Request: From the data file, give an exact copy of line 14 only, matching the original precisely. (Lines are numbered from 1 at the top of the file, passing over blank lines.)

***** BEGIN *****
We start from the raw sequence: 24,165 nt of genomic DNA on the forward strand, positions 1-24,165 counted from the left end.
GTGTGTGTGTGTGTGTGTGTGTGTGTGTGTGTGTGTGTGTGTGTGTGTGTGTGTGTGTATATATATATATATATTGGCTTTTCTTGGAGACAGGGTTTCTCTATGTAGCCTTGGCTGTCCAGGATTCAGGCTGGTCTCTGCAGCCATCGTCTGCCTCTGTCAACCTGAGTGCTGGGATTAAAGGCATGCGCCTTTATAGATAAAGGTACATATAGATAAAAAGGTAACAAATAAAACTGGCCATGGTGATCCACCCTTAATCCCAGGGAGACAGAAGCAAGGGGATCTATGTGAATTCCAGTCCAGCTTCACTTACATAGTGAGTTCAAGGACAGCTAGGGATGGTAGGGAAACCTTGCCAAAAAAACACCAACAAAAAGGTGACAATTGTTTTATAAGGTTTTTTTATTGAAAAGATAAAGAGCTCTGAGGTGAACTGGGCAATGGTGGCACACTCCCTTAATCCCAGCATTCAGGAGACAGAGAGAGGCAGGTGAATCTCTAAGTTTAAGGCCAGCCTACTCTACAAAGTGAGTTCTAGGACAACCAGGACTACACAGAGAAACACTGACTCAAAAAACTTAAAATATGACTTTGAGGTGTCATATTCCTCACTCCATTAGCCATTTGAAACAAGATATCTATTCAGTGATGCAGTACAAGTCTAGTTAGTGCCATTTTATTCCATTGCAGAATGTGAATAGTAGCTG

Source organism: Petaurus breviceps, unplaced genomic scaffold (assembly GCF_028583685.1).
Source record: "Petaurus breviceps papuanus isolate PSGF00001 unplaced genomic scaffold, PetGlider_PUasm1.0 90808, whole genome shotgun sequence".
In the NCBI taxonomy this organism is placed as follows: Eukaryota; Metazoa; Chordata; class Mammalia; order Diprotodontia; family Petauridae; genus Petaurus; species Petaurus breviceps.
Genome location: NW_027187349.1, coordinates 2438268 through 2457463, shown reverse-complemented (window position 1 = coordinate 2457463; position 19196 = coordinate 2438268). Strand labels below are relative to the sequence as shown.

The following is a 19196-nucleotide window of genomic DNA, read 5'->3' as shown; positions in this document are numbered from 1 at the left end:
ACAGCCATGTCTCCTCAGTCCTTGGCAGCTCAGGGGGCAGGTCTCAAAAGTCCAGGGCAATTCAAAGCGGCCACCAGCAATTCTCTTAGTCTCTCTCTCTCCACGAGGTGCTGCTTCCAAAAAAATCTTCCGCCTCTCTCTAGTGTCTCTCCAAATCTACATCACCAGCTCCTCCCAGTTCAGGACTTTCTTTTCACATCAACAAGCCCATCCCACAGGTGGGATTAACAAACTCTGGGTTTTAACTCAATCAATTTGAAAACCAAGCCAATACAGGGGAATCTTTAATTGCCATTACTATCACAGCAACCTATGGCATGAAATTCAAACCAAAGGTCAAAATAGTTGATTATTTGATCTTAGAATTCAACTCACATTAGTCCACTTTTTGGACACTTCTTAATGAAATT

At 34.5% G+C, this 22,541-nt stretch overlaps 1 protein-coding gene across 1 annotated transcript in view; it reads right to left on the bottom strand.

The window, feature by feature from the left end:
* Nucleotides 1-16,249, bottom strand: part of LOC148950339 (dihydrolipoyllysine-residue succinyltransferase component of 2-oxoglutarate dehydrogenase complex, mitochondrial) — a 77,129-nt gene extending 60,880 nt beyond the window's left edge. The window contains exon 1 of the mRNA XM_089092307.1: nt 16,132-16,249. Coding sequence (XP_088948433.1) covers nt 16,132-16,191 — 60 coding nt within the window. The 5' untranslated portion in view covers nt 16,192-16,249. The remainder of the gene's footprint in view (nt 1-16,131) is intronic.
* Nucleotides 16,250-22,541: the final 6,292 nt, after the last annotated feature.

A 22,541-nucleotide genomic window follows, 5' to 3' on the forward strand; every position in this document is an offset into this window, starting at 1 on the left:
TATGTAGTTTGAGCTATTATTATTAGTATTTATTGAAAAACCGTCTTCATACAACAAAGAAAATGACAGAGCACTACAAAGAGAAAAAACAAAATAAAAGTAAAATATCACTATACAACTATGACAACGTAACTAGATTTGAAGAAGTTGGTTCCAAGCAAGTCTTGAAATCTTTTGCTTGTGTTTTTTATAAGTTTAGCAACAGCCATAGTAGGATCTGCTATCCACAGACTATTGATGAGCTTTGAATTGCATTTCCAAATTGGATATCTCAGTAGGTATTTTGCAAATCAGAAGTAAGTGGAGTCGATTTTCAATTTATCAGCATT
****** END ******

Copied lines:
TATGTAGTTTGAGCTATTATTATTAGTATTTATTGAAAAACCGTCTTCATACAACAAAGAAAATGACAGAGCACTACAAAGAGAAAAAACAAAATAAAAGTAAAATATCACTATACAACTATGACAACGTAACTAGATTTGAAGAAGTTGGTTCCAAGCAAGTCTTGAAATCTTTTGCTTGTGTTTTTTATAAGTTTAGCAACAGCCATAGTAGGATCTGCTATCCACAGACTATTGATGAGCTTTGAATTGCATTTCCAAATTGGATATCTCAGTAGGTATTTTGCAAATCAGAAGTAAGTGGAGTCGATTTTCAATTTATCAGCATT